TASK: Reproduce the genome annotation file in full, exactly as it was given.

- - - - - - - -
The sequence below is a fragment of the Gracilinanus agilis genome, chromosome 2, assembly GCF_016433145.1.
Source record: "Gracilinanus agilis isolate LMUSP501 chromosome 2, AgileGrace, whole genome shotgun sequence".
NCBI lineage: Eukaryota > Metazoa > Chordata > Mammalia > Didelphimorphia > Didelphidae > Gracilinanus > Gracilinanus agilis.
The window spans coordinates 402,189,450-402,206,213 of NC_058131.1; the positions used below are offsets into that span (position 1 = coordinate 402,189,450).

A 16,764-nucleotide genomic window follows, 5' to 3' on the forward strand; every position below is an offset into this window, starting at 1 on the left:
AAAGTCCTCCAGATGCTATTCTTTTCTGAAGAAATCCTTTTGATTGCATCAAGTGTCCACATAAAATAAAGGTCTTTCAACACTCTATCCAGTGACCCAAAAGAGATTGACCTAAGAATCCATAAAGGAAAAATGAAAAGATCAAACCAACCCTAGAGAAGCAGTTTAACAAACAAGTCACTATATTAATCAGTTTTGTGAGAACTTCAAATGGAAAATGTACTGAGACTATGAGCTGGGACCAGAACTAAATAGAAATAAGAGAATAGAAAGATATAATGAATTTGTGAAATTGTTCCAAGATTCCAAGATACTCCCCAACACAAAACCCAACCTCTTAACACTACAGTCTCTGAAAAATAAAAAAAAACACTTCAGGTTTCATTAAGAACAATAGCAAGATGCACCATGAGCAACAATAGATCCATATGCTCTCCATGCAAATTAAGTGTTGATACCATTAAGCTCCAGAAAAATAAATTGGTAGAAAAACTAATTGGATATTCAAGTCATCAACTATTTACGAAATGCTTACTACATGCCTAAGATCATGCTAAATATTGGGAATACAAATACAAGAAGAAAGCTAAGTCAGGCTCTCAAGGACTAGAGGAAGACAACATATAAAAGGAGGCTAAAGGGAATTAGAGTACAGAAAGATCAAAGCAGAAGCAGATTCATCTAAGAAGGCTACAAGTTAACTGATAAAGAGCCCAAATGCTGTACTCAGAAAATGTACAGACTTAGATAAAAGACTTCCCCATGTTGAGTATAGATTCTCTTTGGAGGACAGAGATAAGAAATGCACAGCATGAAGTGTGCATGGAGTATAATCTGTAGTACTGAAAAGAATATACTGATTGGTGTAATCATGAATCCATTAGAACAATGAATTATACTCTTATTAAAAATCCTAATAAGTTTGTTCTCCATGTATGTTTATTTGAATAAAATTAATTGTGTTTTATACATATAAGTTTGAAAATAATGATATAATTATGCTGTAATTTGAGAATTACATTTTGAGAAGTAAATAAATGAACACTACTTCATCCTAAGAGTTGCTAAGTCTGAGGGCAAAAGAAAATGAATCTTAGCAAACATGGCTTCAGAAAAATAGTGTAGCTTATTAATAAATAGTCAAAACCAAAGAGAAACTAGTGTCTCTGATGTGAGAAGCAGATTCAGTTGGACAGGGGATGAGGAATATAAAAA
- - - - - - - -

The sequence below is a fragment of the Gracilinanus agilis genome, chromosome 2, assembly GCF_016433145.1.
Source record: "Gracilinanus agilis isolate LMUSP501 chromosome 2, AgileGrace, whole genome shotgun sequence".
NCBI lineage: Eukaryota > Metazoa > Chordata > Mammalia > Didelphimorphia > Didelphidae > Gracilinanus > Gracilinanus agilis.
The window spans coordinates 402,189,450-402,206,213 of NC_058131.1; the positions used below are offsets into that span (position 1 = coordinate 402,189,450).

A 16,764-nucleotide genomic window follows, 5' to 3' on the forward strand; every position below is an offset into this window, starting at 1 on the left:
AAAGTCCTCCAGATGCTATTCTTTTCTGAAGAAATCCTTTTGATTGCATCAAGTGTCCACATAAAATAAAGGTCTTTCAACACTCTATCCAGTGACCCAAAAGAGATTGACCTAAGAATCCATAAAGGAAAAATGAAAAGATCAAACCAACCCTAGAGAAGCAGTTTAACAAACAAGTCACTATATTAATCAGTTTTGTGAGAACTTCAAATGGAAAATGTACTGAGACTATGAGCTGGGACCAGAACTAAATAGAAATAAGAGAATAGAAAGATATAATGAATTTGTGAAATTGTTCCAAGATTCCAAGATACTCCCCAACACAAAACCCAACCTCTTAACACTACAGTCTCTGAAAAATAAAAAAAAACACTTCAGGTTTCATTAAGAACAATAGCAAGATGCACCATGAGCAACAATAGATCCATATGCTCTCCATGCAAATTAAGTGTTGATACCATTAAGCTCCAGAAAAATAAATTGGTAGAAAAACTAATTGGATATTCAAGTCATCAACTATTTACGAAATGCTTACTACATGCCTAAGATCATGCTAAATATTGGGAATACAAATACAAGAAGAAAGCTAAGTCAGGCTCTCAAGGACTAGAGGAAGACAACATATAAAAGGAGGCTAAAGGGAATTAGAGTACAGAAAGATCAAAGCAGAAGCAGATTCATCTAAGAAGGCTACAAGTTAACTGATAAAGAGCCCAAATGCTGTACTCAGAAAATGTACAGACTTAGATAAAAGACTTCCCCATGTTGAGTATAGATTCTCTTTGGAGGACAGAGATAAGAAATGCACAGCATGAAGTGTGCATGGAGTATAATCTGTAGTACTGAAAAGAATATACTGATTGGTGTAATCATGAATCCATTAGAACAATGAATTATACTCTTATTAAAAATCCTAATAAGTTTGTTCTCCATGTATGTTTATTTGAATAAAATTAATTGTGTTTTATACATATAAGTTTGAAAATAATGATATAATTATGCTGTAATTTGAGAATTACATTTTGAGAAGTAAATAAATGAACACTACTTCATCCTAAGAGTTGCTAAGTCTGAGGGCAAAAGAAAATGAATCTTAGCAAACATGGCTTCAGAAAAATAGTGTAGCTTATTAATAAATAGTCAAAACCAAAGAGAAACTAGTGTCTCTGATGTGAGAAGCAGATTCAGTTGGACAGGGGATGAGGAATATAAAAA